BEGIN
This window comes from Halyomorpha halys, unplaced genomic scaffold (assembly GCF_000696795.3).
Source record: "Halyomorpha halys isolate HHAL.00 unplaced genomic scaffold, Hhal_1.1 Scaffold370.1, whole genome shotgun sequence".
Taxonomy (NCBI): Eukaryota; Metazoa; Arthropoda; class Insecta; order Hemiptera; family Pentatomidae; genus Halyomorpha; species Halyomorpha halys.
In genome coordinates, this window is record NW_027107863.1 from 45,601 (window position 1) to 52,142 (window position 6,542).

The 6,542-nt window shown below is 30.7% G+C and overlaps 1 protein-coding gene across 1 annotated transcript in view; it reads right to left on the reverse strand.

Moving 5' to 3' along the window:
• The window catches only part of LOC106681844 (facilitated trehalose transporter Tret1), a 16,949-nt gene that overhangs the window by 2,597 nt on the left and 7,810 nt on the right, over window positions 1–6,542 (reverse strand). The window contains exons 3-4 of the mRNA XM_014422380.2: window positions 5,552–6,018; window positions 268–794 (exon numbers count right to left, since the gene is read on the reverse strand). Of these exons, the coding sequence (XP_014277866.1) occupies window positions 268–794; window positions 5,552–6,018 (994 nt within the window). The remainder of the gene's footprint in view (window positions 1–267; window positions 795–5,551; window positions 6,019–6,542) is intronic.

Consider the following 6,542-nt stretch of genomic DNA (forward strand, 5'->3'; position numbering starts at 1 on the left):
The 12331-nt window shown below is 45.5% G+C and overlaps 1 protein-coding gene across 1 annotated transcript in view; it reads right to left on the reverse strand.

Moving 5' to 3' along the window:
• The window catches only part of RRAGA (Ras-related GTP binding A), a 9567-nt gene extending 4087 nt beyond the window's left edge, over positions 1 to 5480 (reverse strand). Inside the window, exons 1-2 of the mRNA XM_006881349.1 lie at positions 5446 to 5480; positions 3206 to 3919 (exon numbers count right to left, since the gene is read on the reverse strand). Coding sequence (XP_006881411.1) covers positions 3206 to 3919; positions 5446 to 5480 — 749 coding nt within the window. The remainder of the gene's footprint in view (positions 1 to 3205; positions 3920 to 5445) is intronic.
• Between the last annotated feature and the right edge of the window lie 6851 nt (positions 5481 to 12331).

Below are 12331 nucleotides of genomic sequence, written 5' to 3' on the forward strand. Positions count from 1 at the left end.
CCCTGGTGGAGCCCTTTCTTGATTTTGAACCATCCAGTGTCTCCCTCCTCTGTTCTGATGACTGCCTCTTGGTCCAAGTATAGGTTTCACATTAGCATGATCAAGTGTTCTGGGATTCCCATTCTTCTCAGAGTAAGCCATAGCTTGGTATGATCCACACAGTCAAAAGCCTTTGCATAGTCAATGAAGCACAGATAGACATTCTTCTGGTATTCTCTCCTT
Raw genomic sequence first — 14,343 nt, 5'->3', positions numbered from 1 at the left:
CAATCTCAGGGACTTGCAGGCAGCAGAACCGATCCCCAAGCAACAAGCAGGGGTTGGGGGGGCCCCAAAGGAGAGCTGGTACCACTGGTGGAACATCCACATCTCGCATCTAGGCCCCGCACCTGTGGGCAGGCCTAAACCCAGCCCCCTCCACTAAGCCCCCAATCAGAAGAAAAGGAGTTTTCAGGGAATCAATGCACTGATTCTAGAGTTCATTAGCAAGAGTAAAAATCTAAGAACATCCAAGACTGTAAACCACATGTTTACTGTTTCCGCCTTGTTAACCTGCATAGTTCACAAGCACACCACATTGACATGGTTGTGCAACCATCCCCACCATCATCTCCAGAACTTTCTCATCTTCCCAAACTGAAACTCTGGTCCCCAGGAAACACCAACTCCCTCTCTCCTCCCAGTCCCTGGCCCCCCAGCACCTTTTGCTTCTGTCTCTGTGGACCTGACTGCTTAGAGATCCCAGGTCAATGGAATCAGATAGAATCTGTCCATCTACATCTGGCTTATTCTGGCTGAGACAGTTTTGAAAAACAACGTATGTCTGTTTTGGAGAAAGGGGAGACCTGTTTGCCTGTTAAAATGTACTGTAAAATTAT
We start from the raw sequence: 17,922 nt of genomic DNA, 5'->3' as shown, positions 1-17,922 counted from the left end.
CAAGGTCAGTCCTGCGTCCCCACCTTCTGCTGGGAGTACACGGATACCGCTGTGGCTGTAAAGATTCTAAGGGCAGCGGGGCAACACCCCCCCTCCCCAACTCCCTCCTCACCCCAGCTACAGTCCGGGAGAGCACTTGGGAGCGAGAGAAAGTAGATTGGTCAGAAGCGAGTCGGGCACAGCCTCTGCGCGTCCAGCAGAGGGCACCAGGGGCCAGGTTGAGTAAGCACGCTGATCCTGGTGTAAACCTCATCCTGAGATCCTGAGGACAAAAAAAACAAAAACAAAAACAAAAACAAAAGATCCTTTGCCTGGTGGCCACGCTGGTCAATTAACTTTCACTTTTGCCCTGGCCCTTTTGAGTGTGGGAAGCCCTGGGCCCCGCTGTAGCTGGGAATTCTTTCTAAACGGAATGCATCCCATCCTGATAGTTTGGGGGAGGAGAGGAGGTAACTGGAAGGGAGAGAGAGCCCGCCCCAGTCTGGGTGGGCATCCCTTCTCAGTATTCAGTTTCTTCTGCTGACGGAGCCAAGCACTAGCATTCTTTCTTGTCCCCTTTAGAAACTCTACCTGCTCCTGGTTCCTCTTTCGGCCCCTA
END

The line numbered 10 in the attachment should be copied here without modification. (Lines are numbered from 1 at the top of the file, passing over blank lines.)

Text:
Moving 5' to 3' along the window: